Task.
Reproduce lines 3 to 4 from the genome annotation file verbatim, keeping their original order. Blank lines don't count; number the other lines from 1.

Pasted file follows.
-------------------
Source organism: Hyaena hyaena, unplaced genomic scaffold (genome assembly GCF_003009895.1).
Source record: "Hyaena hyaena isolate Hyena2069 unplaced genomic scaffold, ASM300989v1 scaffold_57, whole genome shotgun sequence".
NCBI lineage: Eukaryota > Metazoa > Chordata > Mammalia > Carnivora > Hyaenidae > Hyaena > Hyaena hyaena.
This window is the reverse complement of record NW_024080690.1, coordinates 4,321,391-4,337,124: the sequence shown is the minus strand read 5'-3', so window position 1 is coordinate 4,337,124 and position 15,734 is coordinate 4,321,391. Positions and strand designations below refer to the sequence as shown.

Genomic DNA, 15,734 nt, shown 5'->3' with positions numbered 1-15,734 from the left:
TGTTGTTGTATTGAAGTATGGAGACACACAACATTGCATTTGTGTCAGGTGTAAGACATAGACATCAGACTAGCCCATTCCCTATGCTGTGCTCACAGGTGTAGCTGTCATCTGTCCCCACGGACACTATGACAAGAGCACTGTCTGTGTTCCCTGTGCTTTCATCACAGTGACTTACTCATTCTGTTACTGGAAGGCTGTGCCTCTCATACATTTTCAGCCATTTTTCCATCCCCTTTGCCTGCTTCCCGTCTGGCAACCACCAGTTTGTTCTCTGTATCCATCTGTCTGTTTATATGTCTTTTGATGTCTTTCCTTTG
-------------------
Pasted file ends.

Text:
NCBI lineage: Eukaryota > Metazoa > Chordata > Mammalia > Carnivora > Hyaenidae > Hyaena > Hyaena hyaena.
This window is the reverse complement of record NW_024080690.1, coordinates 4,321,391-4,337,124: the sequence shown is the minus strand read 5'-3', so window position 1 is coordinate 4,337,124 and position 15,734 is coordinate 4,321,391. Positions and strand designations below refer to the sequence as shown.